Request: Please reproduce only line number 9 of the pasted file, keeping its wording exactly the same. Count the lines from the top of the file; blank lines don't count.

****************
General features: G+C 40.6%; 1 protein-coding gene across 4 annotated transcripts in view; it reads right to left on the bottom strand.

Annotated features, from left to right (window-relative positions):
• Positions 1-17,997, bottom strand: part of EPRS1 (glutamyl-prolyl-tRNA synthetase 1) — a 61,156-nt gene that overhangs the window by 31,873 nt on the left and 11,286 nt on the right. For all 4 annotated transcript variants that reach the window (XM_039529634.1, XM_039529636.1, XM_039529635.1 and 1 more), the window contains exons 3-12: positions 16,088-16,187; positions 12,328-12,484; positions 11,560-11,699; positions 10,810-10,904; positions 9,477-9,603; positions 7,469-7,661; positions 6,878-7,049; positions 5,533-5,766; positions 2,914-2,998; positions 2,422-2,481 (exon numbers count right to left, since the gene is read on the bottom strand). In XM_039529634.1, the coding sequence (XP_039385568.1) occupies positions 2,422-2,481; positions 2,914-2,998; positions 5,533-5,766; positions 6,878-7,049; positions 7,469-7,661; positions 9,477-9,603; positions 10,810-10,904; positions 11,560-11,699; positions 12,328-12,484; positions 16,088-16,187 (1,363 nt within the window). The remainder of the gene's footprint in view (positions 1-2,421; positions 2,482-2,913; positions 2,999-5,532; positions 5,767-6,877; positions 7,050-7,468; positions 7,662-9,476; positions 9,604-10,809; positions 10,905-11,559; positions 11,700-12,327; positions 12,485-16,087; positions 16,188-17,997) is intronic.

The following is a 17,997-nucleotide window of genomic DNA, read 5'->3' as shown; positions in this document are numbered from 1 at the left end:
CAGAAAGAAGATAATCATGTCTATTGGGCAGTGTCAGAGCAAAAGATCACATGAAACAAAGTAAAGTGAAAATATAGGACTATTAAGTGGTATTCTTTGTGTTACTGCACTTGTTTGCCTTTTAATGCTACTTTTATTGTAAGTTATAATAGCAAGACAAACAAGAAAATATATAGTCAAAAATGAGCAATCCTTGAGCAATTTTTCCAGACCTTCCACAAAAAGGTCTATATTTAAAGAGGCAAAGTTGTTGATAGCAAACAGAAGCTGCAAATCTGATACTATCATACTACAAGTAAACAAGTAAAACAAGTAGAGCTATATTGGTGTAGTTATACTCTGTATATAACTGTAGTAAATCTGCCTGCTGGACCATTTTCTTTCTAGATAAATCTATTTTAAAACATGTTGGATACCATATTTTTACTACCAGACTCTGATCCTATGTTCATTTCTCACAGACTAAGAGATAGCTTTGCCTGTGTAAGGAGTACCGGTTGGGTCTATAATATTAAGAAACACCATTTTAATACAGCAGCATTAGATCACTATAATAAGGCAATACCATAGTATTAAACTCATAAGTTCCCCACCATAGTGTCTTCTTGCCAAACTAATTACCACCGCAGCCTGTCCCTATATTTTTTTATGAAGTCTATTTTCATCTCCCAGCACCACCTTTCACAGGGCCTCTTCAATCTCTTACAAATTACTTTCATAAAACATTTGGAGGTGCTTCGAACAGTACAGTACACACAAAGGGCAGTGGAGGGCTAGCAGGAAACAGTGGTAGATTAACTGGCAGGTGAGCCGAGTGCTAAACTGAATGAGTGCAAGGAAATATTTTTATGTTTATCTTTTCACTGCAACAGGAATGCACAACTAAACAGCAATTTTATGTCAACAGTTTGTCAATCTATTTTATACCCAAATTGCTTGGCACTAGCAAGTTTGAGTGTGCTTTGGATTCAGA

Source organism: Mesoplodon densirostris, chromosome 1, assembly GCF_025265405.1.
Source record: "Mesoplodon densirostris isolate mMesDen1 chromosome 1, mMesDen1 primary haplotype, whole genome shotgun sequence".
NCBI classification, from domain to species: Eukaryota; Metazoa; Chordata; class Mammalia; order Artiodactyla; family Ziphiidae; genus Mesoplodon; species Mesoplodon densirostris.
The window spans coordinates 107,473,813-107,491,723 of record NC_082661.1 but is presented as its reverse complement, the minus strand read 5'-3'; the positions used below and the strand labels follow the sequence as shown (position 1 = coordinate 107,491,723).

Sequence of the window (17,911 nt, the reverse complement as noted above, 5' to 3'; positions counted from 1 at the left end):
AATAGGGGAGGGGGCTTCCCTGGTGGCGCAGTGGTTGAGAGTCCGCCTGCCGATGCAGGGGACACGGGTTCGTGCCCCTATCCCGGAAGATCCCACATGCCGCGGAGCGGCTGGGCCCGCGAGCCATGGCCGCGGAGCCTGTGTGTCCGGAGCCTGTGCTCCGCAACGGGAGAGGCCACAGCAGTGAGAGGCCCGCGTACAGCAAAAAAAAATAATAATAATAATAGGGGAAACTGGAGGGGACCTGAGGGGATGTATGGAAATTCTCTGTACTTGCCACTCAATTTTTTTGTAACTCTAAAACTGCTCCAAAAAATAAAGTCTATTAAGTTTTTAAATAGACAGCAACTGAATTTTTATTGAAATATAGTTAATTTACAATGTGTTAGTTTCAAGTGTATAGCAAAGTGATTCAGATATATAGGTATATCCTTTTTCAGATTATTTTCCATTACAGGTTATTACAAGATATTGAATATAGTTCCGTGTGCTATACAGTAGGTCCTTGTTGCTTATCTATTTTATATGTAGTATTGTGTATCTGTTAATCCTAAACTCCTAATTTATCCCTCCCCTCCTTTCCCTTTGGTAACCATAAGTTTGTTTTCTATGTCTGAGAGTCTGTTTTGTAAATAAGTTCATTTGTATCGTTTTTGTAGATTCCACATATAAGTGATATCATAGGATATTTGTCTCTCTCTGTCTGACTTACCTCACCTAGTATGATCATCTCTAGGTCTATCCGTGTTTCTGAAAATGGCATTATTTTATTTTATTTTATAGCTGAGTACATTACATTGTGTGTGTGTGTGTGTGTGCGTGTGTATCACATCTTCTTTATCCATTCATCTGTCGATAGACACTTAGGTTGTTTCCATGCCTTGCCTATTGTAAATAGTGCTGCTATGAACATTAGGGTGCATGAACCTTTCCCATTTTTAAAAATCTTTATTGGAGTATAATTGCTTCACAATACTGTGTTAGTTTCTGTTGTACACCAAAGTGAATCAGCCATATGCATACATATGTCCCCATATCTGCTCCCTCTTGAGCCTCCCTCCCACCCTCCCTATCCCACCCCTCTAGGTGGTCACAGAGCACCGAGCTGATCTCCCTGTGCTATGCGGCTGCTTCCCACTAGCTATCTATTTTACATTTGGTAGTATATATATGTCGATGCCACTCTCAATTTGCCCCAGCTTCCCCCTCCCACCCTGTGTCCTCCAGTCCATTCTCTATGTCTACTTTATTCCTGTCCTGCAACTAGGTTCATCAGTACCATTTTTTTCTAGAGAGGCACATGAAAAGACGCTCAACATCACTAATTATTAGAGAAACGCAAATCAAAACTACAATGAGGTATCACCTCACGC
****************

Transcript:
The window spans coordinates 107,473,813-107,491,723 of record NC_082661.1 but is presented as its reverse complement, the minus strand read 5'-3'; the positions used below and the strand labels follow the sequence as shown (position 1 = coordinate 107,491,723).